Ok, now, no blog post series about Florida’s Tamiami Trail can be complete without mentioning the alligators. One of my main reasons to winter in the Everglades is the warm weather along with viewing the diverse wildlife, and the beautiful sunrises and sunsets.
Since retiring to Southwest Florida, I have become comfortably accustomed to seeing and more importantly respecting alligators by keeping my distance and always considering a path of escape if the beast charges towards me whether I’m walking, kayaking or bicycling. Either of the three would become a speed record. 🙂
So when I chose my campsite next to the shoreline at Monument Lake Campgrounds. I conducted my walk along the shoreline checking for matted down grass as an indicator of previous areas a alligator chose to lay. I checked with my camp neighbors who all acknowledged seeing three-four Alligators floating around the lake and they normally stay in the water, but one camp neighbor four sites away told me when he woke early one morning he found one of the alligators had been laying in the tall grass near his site, some 10-15 feet from his RV.
He heard a loud noise of water splashing and saw the alligator swim from the shoreline. There are two other campgrounds I recommend and they are Burns Lake and Midway Campgrounds. Clicking the Monument Lake Caompgrounds link about will give you access to the National Park System to make reservations. In my opinion Monument Lake has better internet access than the other two campgounds.
As I conducted the assessment of my site location I was surprised to see the alligator above swimming close to the shoreline obviously taking a good look at me, their new neighbor. The photo was taken with the gator less than twenty feet from the shoreline as he or she remained motionless in the water watching me as I returned the stare.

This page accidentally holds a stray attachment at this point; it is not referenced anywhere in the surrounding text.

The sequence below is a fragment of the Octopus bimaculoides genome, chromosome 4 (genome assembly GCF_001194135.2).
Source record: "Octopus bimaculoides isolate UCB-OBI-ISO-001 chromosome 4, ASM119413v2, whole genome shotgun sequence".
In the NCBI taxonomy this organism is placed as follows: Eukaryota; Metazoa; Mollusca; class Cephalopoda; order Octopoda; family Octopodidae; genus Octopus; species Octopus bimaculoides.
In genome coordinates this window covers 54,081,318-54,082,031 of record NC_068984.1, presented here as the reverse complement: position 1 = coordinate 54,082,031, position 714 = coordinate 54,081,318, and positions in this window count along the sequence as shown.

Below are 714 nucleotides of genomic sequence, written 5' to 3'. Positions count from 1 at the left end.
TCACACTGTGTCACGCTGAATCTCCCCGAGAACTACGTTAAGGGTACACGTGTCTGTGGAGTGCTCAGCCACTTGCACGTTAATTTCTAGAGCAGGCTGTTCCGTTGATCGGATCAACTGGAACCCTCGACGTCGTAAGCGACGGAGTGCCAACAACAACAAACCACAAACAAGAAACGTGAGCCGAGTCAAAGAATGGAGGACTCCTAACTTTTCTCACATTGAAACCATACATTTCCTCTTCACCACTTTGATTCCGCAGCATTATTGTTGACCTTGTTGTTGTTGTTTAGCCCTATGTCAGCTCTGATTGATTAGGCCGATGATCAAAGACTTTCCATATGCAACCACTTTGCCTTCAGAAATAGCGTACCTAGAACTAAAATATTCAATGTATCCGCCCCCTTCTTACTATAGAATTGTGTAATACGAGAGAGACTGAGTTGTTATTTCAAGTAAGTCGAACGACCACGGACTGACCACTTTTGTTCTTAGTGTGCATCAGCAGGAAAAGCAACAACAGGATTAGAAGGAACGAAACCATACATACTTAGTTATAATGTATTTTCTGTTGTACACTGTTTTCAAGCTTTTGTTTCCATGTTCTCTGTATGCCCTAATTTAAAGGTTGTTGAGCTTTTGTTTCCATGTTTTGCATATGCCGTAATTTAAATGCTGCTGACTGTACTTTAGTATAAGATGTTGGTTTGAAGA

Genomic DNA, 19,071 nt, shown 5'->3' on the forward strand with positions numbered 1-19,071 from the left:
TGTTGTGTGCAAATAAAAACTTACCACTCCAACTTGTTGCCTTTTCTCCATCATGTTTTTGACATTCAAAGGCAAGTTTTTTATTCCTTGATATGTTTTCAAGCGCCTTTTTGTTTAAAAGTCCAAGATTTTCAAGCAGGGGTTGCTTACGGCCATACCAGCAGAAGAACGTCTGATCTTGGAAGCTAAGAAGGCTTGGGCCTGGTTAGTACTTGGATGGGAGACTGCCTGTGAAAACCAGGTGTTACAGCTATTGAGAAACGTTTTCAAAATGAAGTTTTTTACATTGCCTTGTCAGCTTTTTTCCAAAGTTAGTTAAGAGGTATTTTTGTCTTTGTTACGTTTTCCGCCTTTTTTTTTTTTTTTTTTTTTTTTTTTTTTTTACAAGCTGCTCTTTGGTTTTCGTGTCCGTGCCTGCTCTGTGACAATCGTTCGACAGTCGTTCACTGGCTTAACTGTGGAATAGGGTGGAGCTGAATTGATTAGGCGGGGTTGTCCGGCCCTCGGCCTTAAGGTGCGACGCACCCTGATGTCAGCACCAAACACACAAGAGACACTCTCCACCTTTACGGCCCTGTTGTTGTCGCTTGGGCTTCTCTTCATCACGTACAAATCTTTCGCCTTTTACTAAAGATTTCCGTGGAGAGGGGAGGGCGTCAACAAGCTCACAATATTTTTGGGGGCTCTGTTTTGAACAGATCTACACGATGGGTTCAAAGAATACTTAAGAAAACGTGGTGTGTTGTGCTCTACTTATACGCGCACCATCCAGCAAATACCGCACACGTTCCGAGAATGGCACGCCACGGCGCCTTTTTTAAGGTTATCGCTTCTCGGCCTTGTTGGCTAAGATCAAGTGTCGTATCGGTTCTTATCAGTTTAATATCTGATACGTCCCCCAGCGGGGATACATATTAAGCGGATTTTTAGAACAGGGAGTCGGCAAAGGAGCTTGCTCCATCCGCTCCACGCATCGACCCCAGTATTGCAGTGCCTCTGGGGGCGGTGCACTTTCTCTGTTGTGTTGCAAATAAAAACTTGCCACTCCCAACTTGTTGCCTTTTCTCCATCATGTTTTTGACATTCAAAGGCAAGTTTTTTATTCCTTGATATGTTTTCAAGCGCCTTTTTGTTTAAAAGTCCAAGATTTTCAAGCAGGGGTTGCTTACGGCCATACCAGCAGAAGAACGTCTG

It is obvious former campers have fed the alligators causing the prehistoric beast to not fear me as they floated withing ten-feet of the shoreling. Several days later a federal park ranger stopped to ask if their close proximity to the shoreling worried me as she had recieved reports from other campers about one of the Alligators coming ashore to settle in the tall grass nearby.
I told her I was concern, but I took precautions when I climbed down from my roof-top tent in the morning kicking my annex to alert whom ever was visiting. I also looked under my vehicle and walk the shoreline in the morning checking for guest. Her decision was being decided to have the two alligators who floated near the shoreline removed because they were adapting to humans which at some point will cause injury to the camper who gets too close.
There are serveral location along the Tamiami Ttrail to view wildlife including Kirby Storter Roadside park loacated at 48900 Tamiami Trail E, Ochopee, FL 34141. This 1000 foot boardwalk leads to a pond to view birds and alligators. Another is the Big Cypress Oasis Visitor Center located at 52105 Tamiami Trail E, Ochopee, FL 34141. This boardwalk provides great viewing of doszens of alligators and wading birds from a distance close enough to view with bothering or distrubing the wildlife residents.
My favorite, observation destination along the Tamiami Trail, is the Shark Valley Visitor Center, located at 36000 SW 8th St, Miami, FL 33194. Here you have the options to either ride a tram, (bus) bicycle or walk the 6-7 miles along the paved roadway with alligators warming their bodied in the early morning sun as you travel into the the heart of the Everglades towards the 45-foot oberservation tower to view the largest subtropical wilderness in the United States.
Yes, the photos above is a gathering of alligators which can be viewed from the tower, but your arrival in January gives you the greatest of all experiences when the actual snowbirds gathers in the treetops of the everglades to view as far as your eyes can see, along with the noises of millions of birds.
There are various tourist destinations along the route such as the safari parks, and businesses that offer airboat rides into the Everglades. But, my favorite two destinations are the photography studios of Clyde Butcher’s “Big Cypress Gallery, and the Miccosukee Indian Village.
There is a quiet beauty that can on be experienced when road tripping along the Tamiami Trail and I would recommend you make this a must view to experience, but remember, “do not feed the animals,” their diets do not include human tourist or anything you give them. 🙂
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